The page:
The First challenge facing Abu Mazen is a ceasefire – What to do?

As we have expected before the 9th of January, Mahmood Abbas (Abu Mazen) scored a victory and was elected President of the Palestinian National Authority.

What was not expected by many however, especially in Israeli circles, was that the Palestinian people would succeed in showing their true civilized and democratic image, and erase on January 9th all the distorted images anti-Palestinian media had been showing around the world.

Military factions acted with discipline, security and calm prevailed, and Palestinians headed in an energetic and orderly fashion towards polling booths and voted, then left with calm and order still prevailing. The results were announced, those who lost the election race congratulated Abu Mazen on winning and work began.

The Palestinian people won. The 9th of January 2005 marked the beginning of a new era of democracy in the Arab world –” one which will soon become a model Arab countries will try to follow.

We had expected Abu Mazen to face both interrelated and independent challenges alike. At the head of these challenges we mentioned the security challenge which is related to another challenge; returning to political negotiations to implement the roadmap, not allowing the disengagement plan proposed by Sharon to be the one and only plan, and not having the withdrawal of the occupation forces from the Gaza Strip a step for the occupation army to tighten its control over the West Bank.

Though this challenge may connect and relate to other challenges like imposing the rule of the law, dealing wisely with internal situations and reforming institutions etc, it is still the challenge that comes first in chronological order.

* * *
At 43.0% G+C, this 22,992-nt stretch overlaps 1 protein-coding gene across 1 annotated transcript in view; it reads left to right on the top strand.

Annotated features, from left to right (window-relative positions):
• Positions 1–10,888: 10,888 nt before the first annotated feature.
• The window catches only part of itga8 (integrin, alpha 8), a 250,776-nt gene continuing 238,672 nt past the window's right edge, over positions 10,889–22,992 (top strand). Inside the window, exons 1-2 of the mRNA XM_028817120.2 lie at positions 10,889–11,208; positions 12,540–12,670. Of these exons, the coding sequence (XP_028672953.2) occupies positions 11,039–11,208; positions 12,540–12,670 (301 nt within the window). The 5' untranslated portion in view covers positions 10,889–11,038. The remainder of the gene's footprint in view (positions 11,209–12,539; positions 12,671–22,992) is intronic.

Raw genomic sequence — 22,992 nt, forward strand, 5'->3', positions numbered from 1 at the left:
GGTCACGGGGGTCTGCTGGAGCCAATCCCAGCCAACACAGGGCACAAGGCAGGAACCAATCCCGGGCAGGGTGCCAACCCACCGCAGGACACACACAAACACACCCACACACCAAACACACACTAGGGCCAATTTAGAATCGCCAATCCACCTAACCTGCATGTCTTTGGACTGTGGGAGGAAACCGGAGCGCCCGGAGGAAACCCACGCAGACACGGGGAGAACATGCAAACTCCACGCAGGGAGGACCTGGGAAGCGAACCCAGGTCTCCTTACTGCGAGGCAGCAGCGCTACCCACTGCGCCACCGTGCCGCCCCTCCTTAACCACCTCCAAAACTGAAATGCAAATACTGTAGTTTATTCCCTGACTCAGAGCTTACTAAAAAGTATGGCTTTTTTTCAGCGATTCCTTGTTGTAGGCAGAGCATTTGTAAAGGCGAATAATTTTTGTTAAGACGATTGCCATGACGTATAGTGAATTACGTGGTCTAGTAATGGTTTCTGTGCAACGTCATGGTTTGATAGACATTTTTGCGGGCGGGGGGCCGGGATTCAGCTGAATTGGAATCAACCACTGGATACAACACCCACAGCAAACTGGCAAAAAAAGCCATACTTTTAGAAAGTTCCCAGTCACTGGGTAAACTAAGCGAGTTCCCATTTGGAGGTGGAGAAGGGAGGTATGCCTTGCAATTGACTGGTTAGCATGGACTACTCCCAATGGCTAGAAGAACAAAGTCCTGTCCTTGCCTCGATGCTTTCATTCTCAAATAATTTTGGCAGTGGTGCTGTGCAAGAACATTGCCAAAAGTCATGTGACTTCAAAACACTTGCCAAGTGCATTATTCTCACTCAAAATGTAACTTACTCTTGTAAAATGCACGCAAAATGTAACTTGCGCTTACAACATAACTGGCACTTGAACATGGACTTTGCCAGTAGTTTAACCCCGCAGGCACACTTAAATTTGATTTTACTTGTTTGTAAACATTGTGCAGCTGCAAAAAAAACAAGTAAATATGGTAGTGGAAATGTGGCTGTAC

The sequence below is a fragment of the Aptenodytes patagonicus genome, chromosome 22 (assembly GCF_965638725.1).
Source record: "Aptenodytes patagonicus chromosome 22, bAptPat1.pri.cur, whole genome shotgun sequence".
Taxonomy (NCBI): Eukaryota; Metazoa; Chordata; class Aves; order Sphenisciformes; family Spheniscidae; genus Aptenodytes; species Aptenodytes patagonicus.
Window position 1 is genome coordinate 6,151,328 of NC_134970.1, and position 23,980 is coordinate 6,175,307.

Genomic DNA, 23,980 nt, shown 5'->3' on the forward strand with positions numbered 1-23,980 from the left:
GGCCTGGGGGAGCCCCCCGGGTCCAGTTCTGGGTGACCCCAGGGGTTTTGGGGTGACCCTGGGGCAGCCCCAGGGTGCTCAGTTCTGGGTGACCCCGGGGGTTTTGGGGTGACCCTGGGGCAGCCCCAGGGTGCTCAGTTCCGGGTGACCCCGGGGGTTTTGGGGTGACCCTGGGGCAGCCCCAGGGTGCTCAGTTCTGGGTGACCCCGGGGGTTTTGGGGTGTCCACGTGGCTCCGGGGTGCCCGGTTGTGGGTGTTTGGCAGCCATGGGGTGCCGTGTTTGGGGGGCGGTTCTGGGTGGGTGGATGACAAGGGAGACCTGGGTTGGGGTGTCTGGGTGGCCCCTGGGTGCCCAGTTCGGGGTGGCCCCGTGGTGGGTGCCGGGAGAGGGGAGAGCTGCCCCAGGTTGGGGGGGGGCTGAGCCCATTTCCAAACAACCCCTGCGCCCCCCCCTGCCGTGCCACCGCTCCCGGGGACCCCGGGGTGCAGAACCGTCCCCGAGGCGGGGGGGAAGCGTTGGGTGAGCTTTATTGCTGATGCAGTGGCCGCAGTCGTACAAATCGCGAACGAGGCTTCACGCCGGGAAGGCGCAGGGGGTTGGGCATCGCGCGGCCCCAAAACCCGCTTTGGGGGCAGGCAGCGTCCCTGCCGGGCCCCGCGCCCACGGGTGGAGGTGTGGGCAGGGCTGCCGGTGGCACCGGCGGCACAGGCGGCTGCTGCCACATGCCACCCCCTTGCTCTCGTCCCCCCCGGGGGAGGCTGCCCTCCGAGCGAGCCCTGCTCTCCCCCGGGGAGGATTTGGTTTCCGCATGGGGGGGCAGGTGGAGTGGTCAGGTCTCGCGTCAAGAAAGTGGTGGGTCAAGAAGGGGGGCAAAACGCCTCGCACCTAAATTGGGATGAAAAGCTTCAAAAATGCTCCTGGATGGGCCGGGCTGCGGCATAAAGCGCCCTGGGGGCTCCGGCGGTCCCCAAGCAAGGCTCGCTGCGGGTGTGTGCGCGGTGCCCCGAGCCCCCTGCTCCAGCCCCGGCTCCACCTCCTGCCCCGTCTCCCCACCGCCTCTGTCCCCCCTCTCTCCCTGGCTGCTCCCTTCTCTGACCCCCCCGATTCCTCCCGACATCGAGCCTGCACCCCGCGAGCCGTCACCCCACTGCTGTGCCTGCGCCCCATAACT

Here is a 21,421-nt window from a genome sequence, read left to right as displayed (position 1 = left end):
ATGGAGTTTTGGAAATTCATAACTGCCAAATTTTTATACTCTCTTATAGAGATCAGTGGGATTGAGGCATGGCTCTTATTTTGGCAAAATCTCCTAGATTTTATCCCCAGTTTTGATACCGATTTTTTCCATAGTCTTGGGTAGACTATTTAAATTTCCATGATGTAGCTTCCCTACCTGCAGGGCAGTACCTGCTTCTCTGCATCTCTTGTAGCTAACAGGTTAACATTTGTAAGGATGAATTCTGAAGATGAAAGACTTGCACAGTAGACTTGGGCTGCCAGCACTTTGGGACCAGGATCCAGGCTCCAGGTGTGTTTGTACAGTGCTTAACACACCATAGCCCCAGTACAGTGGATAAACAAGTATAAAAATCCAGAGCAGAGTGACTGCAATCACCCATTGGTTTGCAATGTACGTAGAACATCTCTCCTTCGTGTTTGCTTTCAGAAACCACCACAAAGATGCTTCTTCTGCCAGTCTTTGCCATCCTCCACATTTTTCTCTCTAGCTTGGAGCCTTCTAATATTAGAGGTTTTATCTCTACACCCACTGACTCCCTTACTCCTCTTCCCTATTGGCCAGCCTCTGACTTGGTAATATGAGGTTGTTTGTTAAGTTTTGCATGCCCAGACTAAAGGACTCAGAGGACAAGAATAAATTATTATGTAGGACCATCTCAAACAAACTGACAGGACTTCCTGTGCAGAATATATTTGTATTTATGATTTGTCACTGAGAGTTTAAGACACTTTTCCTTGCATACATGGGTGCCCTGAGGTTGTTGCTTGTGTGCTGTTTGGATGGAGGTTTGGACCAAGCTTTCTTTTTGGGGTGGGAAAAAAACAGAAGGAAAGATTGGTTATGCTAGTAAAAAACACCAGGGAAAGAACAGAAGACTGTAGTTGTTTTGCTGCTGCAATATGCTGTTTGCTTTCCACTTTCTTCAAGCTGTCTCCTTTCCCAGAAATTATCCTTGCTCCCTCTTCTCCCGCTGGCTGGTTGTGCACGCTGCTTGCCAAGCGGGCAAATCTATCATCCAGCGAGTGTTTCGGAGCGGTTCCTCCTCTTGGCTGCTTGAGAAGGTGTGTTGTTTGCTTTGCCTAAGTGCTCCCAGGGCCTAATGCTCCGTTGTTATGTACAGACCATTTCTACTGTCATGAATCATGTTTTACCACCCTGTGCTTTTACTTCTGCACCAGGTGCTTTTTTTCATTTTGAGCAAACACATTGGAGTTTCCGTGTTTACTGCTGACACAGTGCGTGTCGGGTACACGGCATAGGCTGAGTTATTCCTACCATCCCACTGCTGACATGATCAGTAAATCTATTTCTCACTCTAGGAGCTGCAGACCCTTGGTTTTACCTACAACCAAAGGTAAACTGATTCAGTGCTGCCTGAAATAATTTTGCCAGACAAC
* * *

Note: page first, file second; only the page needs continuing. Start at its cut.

Israeli officials, including Sharon, Shalom and Mofaz, declared even before Abu Mazen’s victory was announced that dealing and negotiating with him is based on his ability to destroy the infrastructure of what they call “terrorism”. After Abu Mazen’s victory the Israeli officials specified this condition.

Extensive contacts are taking place now between the Palestinian Negotiations Ministry, the Foreign Ministry and Palestinian security services on one side and Israeli officials on the other to arrange the first meeting between Abu Mazen and Sharon since 2003.

This meeting will be arranged within the next 10 days, but it is expected that it will be limited to generalities and Sharon’s insistence on seeing tangible steps of striking against terrorism before negotiations on any topic can begin.

Former US President Jimmy Carter, who supervised the Palestinian elections, informed Sharon of President’s Bush’s desire to give Abu Mazen an opportunity to begin a new phase. This was confirmed by a number of Senate members who arrived in the region and held meetings with Israeli and Palestinian officials. It was further confirmed by the Democratic candidate for the US elections John Kerry, who visited Damascus, Tel Aviv and Ramallah.

President Bush, who praised Palestinian democracy and the integrity of the elections and congratulated Abu Mazen on winning and invited him to visit the White House, did not refer at all to the implementation of the roadmap or beginning negotiations more comprehensive than Sharon’s disengagement plan. Instead Bush referred to the need for Israel to commit to implementing the disengagement plan and the need for the Palestinian Authority to fight “an armed minority seeking the destruction of the state of Israel”; that is, what Sharon calls destroying terrorism.

The congratulations that came for Abu Mazen from various international parties did not touch on the topic of beginning negotiations to implement the roadmap, except for the European Union’s political chief Javier Solana.